For my money, Eduardo Sanchez was always the most talented of the Sanchez/Myrick combo. In the time since The Blair Witch Project revolutionized the indie horror film, Sanchez has been responsible for a small handful of really exceptional films: Altered (2006), Seventh Moon (2008), Lovely Molly (2011) and a segment in V/H/S 2 (2013). Lovely Molly, in particular, is an amazing gut-punch of a film and easily one of the best of the past decade. Myrick, by contrast, released the disappointing Believers (2007), Solstice (2008) and The Objective (2008) in the same time-period, none of which approached the quality of Sanchez’s output.
In this case, then, we have the more gifted of the two Blair Witch filmmakers returning to the found-footage sub-genre that he helped popularize: my anticipation for this was pretty high, especially considering how much I respect Lovely Molly. If nothing about Exists manages to hit the heady heights of Lovely Molly, however, it probably has something to do with this being a slightly less personal project: Sanchez directs from a script by Jaime Nash rather than writing the film himself, as he’s done in the past. The characters are much flimsier than his previous films, for one thing, nearly reduced to the level of stock characters (Todd and Brian, in particular, are more stereotypes than actual real people). Again, this only really becomes an issue when compared to Sanchez’s previous full-length, the astounding Lovely Molly: the drop in quality might not be as notable were it not for this rather unfortunate progression.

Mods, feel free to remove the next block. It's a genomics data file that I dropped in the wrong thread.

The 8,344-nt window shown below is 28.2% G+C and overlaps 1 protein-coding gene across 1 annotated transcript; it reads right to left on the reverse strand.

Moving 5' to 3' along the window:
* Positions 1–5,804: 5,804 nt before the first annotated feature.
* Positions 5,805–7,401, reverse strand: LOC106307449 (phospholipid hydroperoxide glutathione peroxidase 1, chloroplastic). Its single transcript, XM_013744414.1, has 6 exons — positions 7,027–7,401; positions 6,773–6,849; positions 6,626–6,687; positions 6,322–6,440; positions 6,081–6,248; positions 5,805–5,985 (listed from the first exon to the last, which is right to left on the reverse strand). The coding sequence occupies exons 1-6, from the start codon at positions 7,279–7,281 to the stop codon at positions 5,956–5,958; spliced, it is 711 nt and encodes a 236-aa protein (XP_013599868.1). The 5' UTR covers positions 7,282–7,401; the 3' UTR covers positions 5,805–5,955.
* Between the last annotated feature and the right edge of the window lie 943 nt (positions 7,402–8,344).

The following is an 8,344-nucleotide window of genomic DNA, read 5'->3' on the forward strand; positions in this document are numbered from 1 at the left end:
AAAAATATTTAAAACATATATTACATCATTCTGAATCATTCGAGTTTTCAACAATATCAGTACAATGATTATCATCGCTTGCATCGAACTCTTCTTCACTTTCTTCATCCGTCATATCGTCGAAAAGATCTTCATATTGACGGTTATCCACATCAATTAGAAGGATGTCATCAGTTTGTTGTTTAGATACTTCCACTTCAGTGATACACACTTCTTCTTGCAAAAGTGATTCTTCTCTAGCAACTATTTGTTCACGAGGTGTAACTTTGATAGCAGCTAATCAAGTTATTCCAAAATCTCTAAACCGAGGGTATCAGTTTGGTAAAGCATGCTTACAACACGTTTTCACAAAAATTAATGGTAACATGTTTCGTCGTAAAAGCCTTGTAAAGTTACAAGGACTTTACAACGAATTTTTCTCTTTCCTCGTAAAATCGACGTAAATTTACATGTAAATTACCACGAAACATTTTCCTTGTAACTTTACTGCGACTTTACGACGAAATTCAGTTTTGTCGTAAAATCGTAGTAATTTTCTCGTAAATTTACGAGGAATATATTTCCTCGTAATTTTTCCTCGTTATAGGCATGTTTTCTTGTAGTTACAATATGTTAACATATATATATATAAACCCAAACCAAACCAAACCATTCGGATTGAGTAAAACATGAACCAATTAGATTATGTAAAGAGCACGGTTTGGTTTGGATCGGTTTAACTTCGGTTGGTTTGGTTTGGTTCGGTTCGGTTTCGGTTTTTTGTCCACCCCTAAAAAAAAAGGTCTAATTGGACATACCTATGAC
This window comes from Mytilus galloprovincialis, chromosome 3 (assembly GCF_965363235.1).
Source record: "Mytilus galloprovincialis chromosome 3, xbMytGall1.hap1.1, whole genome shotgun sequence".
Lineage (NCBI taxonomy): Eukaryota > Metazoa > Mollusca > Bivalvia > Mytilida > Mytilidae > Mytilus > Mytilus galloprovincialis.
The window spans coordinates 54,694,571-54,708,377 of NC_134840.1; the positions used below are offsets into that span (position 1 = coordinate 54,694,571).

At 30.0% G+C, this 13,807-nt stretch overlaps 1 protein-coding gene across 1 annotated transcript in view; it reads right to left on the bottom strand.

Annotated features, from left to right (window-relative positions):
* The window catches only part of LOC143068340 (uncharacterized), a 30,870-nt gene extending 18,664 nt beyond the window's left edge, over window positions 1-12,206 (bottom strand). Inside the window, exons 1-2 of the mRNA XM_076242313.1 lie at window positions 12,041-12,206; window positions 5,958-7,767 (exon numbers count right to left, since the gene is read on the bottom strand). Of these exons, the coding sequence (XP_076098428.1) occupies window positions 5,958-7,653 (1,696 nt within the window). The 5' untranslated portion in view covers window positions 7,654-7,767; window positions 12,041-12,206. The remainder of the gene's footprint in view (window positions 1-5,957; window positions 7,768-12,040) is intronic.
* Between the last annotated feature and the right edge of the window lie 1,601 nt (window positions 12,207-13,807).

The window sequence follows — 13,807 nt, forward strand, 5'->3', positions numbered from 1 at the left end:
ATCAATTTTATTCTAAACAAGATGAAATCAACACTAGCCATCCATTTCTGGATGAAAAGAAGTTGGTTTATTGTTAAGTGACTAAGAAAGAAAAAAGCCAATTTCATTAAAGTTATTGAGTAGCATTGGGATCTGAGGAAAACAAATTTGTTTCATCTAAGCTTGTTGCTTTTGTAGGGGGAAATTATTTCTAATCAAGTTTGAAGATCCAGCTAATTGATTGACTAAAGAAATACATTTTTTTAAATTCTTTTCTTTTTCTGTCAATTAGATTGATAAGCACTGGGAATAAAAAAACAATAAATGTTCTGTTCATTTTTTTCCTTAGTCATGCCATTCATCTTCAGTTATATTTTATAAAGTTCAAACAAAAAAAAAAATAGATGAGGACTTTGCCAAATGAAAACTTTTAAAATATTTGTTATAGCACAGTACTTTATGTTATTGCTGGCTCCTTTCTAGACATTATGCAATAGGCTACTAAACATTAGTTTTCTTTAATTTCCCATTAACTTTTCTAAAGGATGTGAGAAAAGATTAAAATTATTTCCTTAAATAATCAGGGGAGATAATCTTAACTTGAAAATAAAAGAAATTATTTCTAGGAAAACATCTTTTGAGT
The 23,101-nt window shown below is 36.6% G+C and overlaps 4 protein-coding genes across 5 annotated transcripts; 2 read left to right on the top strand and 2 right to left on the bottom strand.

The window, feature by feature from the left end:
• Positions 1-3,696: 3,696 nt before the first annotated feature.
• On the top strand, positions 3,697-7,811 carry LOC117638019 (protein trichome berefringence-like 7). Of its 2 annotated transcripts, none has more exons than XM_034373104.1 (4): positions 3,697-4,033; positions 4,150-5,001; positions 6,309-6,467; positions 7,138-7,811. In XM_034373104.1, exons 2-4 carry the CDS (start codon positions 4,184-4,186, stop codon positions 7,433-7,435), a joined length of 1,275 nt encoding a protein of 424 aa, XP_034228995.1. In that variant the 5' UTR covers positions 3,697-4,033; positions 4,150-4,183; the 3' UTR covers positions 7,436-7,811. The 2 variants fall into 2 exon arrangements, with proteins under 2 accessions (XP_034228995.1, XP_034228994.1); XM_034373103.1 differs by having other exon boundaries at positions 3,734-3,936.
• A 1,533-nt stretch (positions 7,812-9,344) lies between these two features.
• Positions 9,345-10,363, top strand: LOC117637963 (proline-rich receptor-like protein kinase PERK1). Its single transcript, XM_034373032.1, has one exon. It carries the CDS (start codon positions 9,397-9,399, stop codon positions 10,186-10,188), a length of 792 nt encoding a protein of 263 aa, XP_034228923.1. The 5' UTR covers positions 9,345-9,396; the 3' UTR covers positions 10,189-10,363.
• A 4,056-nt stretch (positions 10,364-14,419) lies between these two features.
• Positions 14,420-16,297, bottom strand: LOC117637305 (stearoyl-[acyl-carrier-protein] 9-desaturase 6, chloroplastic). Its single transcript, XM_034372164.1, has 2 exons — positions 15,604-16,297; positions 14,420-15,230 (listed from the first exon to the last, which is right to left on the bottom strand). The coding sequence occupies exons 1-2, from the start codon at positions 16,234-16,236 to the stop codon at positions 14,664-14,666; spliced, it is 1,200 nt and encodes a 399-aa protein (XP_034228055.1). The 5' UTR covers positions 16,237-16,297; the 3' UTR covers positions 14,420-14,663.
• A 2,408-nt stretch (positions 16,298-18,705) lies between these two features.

One of Exists greatest strengths, in the long run, ends up being its more action-oriented take on found-footage films. The usual complaint with these type of films (a complaint that goes right back to Blair Witch) is that nothing actually happens until the final five minutes: everything else is just atmospheric build-up to that brief pay-off. One can’t make that complaint here, since things start happening almost immediately and the film is chock-full of memorable setpieces: the assault on the cabin, the incredible attack on the stranded RV, the Go-Pro-filmed forest bike chase that directly recalls the “A Ride in the Park” segment of V/H/S 2, the effective (if slightly hokey) ending. Exists is able to build and release tension at regular intervals, making it much closer to a “traditional” horror film than the usual “delayed gratification” of found-footage.